From Germany to Britton

A Personal View of Experiences in Almost 50 Years of Measuring Oxygen
  • Kenneth Sugioka
Part of the Advances in Experimental Medicine and Biology book series (AEMB, volume 388)


From the title of this discussion, you can see that I consider Germany the cradle of oxygen measurement, even though I was not there when in 1897 Danneel1 at the University of Gottingen devised the first platinum oxygen electrode. However, I did work in Gottingen (1962-1963) with Kurt Kramer. My acquaintanceship with Kramer began in 1946 while I was a medical student. James Elam, an investigator at Washington University, and I, with advice from Earl Wood, Professor of Physiology at the Mayo Clinic, were trying to develop an improved ear oximeter. Efforts to develop a good war time oximeter were triggered by the fact that the Luftwaffe was equipped with oximeters long before the allied air forces, and with a hypoxia warning device, their pilots were able to fly safely at higher altitudes. One of the first things we did was to obtain, with some difficulty, a reprint of the original paper on oximetry by Kramer and Matthes in Zeitschrift Fur Biologie in 1935.2 Illustrations of his original work can be seen in Figures 1 and 2. Based on Glen Millikan’s3 ear oximeter (Figure 3) we developed a twin beam oximeter using selenium photo cells and Wratten Filters with some, but not notable success. In the midst of our work we were pleasantly surprised to find that the Army was sending us Kramer. He had been “rescued” from Russian hands by the U.S. Army who had dressed him as an American soldier in order to bring him back through the Russian lines. With his help we were able to gain new insights into the principles of oximetry.4 While I was working on the ear oximeter, I worked also as a research technician in a laboratory which measured oxygen content in arterial blood, pre and post pneumonectomy. This was done by obtaining arterial samples, considered a highly dangerous procedure, and analyzing them in the Van Slyke apparatus.5 (Figure 4) The analyses were performed by transferring a sample of blood into the closed end of a mercury manometer along with a reagent to free any bound oxygen and then observing the nanometric change that occurred as a result of the free gas.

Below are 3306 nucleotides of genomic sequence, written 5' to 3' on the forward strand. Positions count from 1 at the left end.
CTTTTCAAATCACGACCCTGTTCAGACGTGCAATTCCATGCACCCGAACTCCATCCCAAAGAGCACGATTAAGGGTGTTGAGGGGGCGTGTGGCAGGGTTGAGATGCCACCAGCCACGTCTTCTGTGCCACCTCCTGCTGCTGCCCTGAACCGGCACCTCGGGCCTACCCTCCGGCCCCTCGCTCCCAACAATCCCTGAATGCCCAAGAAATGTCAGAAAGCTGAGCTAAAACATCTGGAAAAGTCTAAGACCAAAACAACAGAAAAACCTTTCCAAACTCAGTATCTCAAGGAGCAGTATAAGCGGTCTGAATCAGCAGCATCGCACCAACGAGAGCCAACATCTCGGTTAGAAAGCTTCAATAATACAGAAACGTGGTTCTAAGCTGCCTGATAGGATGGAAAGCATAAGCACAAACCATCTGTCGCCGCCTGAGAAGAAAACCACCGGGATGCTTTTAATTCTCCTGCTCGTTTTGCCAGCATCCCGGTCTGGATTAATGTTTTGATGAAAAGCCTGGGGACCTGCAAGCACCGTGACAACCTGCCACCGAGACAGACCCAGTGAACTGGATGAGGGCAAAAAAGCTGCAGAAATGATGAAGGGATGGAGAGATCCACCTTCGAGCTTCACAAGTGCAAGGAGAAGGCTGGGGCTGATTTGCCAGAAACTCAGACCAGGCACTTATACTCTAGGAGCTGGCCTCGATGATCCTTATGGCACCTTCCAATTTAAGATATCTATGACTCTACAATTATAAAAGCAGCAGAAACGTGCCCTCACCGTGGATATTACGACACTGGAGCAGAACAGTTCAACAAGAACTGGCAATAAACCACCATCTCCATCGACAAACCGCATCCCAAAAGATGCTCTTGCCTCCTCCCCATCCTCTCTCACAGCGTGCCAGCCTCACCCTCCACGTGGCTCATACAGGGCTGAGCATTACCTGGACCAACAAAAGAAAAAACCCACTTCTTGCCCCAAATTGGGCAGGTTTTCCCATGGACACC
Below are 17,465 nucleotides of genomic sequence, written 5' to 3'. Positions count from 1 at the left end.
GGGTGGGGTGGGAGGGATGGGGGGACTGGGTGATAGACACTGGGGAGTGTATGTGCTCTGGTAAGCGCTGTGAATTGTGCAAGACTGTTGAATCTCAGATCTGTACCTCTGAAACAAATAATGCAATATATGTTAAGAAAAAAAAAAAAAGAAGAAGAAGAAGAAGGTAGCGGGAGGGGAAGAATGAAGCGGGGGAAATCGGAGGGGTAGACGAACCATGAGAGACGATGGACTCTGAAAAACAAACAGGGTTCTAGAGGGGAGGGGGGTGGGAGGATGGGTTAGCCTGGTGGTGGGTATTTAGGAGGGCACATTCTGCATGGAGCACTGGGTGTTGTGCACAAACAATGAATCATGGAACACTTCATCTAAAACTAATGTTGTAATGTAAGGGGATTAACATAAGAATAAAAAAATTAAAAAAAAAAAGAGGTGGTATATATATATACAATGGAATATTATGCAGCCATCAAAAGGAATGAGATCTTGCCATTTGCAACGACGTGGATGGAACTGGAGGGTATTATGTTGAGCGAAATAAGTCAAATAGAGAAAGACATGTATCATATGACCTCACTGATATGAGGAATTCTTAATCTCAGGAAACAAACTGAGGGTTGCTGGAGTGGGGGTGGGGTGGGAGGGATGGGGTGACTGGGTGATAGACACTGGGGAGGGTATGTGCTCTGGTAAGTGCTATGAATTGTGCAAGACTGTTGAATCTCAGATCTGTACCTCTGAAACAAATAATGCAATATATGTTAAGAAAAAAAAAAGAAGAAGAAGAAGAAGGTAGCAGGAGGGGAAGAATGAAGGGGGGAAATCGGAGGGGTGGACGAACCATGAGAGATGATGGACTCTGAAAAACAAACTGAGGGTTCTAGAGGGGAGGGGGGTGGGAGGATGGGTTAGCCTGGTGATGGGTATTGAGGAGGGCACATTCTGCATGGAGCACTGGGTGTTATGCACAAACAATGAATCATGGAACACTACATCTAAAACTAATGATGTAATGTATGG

Pulse Oximeter Oxygen Measurement Mercury Manometer American Soldier Wratten Filter 
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Copyright information

© Plenum Press, New York 1996

Authors and Affiliations

  • Kenneth Sugioka
    • 1
  1. 1.Department of AnesthesiologyDuke University Medical CenterDurhamUSA

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